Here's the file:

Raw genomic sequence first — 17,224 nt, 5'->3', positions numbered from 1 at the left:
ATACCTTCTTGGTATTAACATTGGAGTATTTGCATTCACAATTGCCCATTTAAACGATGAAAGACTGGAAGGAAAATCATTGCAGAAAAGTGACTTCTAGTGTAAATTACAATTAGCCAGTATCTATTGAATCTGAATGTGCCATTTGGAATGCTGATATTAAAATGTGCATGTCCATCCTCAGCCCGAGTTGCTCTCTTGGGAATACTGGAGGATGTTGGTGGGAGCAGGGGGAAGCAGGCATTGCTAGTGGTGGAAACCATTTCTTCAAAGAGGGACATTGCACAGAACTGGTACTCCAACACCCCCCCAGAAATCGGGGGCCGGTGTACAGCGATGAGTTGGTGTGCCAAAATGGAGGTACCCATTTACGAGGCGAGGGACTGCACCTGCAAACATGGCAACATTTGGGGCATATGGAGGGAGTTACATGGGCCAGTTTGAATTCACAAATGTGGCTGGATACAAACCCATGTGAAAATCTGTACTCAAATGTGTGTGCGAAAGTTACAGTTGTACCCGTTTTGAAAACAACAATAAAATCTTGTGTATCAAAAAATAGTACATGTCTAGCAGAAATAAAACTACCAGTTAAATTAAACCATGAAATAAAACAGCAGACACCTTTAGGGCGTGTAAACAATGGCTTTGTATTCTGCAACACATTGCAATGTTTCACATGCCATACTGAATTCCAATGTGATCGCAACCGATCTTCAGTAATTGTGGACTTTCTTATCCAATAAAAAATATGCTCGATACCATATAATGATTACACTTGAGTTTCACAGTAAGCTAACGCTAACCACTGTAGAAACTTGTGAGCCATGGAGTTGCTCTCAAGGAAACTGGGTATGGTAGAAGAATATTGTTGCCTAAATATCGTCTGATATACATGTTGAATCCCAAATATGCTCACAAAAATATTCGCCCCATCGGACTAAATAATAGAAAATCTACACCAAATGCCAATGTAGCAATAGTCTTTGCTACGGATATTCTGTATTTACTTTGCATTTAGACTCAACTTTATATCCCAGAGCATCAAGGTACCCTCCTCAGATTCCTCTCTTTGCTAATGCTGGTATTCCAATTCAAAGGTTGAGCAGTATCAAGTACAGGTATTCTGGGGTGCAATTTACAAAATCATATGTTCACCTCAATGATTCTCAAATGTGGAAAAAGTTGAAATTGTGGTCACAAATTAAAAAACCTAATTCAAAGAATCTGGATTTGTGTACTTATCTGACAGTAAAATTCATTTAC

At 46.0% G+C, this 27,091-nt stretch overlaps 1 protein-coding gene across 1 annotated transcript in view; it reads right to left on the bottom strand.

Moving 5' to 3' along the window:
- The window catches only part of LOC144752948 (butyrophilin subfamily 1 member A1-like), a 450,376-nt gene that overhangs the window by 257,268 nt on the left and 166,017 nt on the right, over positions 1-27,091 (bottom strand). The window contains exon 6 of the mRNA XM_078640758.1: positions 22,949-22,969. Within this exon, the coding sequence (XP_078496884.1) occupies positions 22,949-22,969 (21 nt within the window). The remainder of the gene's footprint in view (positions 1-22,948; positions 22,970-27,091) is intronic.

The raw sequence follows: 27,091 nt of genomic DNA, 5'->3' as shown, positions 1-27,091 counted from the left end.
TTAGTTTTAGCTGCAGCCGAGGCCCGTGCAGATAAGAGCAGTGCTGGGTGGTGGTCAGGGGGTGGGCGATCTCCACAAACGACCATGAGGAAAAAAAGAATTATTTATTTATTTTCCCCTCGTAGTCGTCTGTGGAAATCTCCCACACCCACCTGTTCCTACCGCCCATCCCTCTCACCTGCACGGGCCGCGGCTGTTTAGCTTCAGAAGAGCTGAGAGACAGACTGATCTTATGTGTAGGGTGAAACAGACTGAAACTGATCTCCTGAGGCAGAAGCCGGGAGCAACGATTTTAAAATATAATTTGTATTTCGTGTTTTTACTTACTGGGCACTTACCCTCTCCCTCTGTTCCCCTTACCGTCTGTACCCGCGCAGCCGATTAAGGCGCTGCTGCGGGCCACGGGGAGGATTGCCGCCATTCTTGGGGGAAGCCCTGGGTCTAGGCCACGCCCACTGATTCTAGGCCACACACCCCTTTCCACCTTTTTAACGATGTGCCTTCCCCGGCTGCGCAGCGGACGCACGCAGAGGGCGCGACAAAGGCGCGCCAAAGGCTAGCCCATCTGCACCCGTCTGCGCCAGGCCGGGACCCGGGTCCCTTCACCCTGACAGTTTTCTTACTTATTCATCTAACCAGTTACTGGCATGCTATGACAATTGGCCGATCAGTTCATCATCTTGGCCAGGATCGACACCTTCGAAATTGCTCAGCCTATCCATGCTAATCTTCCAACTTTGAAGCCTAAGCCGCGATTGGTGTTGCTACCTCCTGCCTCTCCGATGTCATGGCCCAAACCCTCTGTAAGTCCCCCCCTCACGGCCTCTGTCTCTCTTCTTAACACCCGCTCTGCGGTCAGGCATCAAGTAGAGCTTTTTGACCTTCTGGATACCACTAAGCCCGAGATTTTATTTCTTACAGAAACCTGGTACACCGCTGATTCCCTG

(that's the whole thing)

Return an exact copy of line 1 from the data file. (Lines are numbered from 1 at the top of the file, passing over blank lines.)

Raw genomic sequence first — 17,224 nt, 5'->3', positions numbered from 1 at the left: